Powerful new Macs use AV technologies


August 09, 1993|By PETER LEWIS

Most of the attention at last week's Macworld computer trade show was focused on a little green Apple, a hand-held unit called the Newton. But Apple Computer Inc. also decided the time was ripe to introduce its most powerful Macintoshes to date.

The new Macintosh Quadra 840AV and its smaller sibling, the Centris 650AV, are the first of what Apple says will be many computers using AV -- audiovisual -- technologies.

In practical terms, the AV technologies built into the new Macintoshes will allow users to capture and display video clips directly from a camcorder or videocassette recorder, or to create computer animations and store them directly on a VHS videotape. They will speed the processing of images as realistic as photographs under Adobe Photoshop.

They will allow the computer to be used as a speaker phone, an answering machine, a recording studio for creating high-quality voice messages that can be sent over a network. These are not the raspy, walkie-talkie sounds of current voice technology, but clear messages with full inflections.

Most likely to draw a "gee whiz" in the new technology is voice recognition and speech synthesis.

'It will answer me'

"I'll finally be able to tell the computer what to do, and it will answer me," said Richard Doherty, editor in chief of Envisioneering, a newsletter for designers of consumer electronics, communications and computing products that is published in Seaford, N.Y. "Within a month we'll have one set up in our offices. If I'm traveling on the West Coast, I'll be able to call in at 2 in the morning and ask the computer to see if I have electronic mail, and have it read to me. You can't do that today anywhere outside of M.I.T.'s Media Labs."

Such a conversation might go like this:

Doherty: "Computer, open mail file."

Mac: "You have 17 items. There are three fax files and 14 E-mail messages."

Doherty: "Computer, please print new faxes."

Mac: "Excuse me?" (The computer is very polite if it cannot understand a command.)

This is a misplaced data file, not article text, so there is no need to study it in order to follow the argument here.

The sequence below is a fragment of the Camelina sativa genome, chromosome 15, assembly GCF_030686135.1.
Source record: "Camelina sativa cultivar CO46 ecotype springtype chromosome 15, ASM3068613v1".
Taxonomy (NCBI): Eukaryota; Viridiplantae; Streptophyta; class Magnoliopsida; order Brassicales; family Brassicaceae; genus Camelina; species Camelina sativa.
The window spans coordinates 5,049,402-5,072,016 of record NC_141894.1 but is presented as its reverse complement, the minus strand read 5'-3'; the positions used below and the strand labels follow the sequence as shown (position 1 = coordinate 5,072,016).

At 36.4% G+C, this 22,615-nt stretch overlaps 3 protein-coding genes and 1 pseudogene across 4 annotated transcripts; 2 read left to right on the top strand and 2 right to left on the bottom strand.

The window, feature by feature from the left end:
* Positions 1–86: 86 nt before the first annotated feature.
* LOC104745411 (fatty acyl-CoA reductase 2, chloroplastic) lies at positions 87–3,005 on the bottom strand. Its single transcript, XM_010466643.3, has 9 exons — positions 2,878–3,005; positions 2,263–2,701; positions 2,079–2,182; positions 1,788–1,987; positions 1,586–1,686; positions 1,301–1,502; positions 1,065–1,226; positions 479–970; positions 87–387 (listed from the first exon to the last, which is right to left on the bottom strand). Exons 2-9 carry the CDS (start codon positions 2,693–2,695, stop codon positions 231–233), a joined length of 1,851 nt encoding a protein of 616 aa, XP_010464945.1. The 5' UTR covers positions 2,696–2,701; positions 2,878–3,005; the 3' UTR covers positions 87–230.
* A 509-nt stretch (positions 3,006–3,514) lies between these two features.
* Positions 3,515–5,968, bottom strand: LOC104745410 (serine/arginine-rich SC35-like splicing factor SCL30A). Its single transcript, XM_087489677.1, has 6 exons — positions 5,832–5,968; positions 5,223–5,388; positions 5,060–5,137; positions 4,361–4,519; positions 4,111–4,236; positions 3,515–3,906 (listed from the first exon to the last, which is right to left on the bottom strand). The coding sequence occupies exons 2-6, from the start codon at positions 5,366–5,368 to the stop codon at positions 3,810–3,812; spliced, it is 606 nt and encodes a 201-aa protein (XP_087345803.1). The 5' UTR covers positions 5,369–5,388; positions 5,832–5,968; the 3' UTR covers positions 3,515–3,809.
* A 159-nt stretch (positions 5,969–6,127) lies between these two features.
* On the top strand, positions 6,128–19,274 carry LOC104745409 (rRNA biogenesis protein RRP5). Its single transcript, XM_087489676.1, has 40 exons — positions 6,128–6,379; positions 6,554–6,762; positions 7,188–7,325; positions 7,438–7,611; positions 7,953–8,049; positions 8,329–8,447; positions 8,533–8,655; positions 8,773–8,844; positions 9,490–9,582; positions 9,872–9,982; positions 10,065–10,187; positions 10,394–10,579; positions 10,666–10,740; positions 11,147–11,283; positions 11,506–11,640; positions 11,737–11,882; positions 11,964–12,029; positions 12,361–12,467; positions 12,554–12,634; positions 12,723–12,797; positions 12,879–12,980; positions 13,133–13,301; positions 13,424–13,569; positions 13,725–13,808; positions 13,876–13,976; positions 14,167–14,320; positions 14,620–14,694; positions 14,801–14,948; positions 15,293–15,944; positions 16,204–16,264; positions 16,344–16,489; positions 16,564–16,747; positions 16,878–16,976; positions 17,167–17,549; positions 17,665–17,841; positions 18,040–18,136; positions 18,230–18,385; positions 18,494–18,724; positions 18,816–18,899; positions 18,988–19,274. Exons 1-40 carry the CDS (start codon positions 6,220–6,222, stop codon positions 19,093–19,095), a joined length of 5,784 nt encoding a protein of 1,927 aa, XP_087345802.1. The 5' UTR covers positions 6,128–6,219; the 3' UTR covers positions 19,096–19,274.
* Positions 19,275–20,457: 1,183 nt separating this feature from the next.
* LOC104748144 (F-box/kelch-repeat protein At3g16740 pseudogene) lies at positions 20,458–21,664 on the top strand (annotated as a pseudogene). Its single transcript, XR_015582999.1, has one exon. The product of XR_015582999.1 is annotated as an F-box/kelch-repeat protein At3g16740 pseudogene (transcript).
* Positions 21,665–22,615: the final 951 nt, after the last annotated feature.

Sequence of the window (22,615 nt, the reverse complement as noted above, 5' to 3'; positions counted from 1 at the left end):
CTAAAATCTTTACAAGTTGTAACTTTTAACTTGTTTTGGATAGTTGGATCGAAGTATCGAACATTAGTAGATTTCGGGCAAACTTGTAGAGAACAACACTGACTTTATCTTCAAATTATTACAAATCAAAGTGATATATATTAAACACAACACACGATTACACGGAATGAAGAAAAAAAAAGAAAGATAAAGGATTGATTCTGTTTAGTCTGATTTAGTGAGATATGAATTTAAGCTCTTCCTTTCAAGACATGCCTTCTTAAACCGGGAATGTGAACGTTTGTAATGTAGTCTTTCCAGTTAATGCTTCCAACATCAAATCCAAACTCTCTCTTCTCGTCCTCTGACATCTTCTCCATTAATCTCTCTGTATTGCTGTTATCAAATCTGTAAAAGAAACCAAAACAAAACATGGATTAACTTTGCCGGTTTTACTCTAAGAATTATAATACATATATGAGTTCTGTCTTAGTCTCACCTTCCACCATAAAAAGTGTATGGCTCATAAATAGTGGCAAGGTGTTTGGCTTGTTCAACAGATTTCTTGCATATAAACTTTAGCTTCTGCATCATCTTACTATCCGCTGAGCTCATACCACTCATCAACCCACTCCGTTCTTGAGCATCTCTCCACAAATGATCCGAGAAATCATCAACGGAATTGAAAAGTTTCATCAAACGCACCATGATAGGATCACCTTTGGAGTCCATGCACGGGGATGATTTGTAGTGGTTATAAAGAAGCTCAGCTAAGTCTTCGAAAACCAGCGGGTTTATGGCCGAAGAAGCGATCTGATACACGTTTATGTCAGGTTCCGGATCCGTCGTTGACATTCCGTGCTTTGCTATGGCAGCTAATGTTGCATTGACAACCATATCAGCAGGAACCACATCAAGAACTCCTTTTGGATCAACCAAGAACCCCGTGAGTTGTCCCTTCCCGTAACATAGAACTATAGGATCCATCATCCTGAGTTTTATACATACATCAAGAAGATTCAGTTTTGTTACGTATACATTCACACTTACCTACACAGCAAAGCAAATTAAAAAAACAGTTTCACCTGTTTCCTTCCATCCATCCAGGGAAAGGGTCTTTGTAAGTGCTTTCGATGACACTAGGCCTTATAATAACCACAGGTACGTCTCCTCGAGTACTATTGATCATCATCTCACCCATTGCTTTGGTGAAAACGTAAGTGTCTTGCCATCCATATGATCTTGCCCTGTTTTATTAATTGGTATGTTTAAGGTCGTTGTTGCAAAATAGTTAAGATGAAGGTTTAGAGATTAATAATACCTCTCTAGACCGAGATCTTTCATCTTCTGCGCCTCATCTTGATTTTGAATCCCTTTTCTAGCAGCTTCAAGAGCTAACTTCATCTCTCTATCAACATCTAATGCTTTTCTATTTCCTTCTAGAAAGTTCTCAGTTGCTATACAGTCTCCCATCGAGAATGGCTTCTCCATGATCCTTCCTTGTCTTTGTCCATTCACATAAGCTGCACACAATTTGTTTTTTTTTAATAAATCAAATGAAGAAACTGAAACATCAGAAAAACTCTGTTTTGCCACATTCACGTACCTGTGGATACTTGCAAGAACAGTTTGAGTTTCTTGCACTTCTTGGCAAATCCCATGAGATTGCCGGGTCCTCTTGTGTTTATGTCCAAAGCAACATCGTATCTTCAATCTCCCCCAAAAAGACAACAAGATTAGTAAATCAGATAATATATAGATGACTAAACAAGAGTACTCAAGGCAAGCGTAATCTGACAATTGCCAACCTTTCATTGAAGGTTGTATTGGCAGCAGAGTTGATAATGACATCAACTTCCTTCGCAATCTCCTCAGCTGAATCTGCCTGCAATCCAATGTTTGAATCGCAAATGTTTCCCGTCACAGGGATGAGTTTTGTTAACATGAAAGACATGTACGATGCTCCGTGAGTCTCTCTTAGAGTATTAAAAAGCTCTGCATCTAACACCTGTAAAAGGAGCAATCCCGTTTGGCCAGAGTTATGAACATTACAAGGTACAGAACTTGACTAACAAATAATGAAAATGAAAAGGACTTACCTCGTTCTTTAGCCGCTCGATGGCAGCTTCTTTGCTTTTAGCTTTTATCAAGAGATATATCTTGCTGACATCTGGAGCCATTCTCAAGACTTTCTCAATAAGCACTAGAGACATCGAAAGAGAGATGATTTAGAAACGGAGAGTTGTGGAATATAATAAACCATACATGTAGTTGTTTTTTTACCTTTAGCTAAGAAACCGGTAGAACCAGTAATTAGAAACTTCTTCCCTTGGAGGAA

Doherty repeats the order. The computer responds, "Starting printer communications."

Doherty: "Computer, save mail to new folder."

"And I can convert that file into text and have the computer read it to me," he said. "That's magic."

Actually, it's some clever software called Plain Talk and a specialized microprocessor called a digital signal processor, or DSP chip.

Both new Macs come with twin engines, one a Motorola 68040 mi croprocessor and the other an AT&T DSP. The latter is exceptionally fast, so it is assigned the chores that require "real time" speeds, including speech, audio, modem and some graphics applications. By taking over such tasks from the Motorola chip, the DSP frees up the main microprocessor to concentrate on the rest of the system.

Apple also introduced a new monitor, the Audiovision 14 Display, that has a pair of stereo speakers built into its front. Although it is intended to take specific advantage of the new AV Macintoshes, it will work with most Macs that do not already have a built-in display.

Apple refortifies position

With its new models, Apple has refortified its position as the champion of multimedia, a loosely defined category that includes CD-quality sound, video images, voice, animation, photo-realistic graphics and other embellishments.

The question is, do customers really want such fancy features, and at prices that, including a monitor, start at nearly $3,000 and go twice as high?

"They are nifty computers, but it's kind of like way beyond what most people need," said Bruce Ryon, principal analyst for multimedia research at Dataquest, a market research company in San Jose, Calif.

Mr. Ryon said the voice capabilities of the new Macs were impressive in contrast to other computer voice systems currently on the market. Those other systems typically require one user to "train" the computer to recognize his or her voice, by repeating each word in the computer's vocabulary several times. The new Macs are speaker independent, which means they will listen to strangers. Also, they recognize continuous speech, instead ... of ... making ... the ... computer ... user ... talk ... like ... a ... robot.

On the other hand, Mr. Ryon said he was not convinced that voice commands are anything to shout about.

"Many people within the technology business believe that anything that helps people interact with a computer more naturally helps to expand the computer market, which is a big plus," he said. "The trouble with speech is that it doesn't have 100 percent accuracy."

"If you had a keyboard that didn't work properly 100 percent of the time, you'd throw it away or get it serviced. Besides, voice doesn't solve the problem for novices of how to interact with the computer, because you still have to learn the system and know what to tell it to do. People can actually do it faster through the keyboard."

Appeal to high-end users

Voice aside, there are other things about the new Macs that are likely to appeal to high-end Macintosh users.

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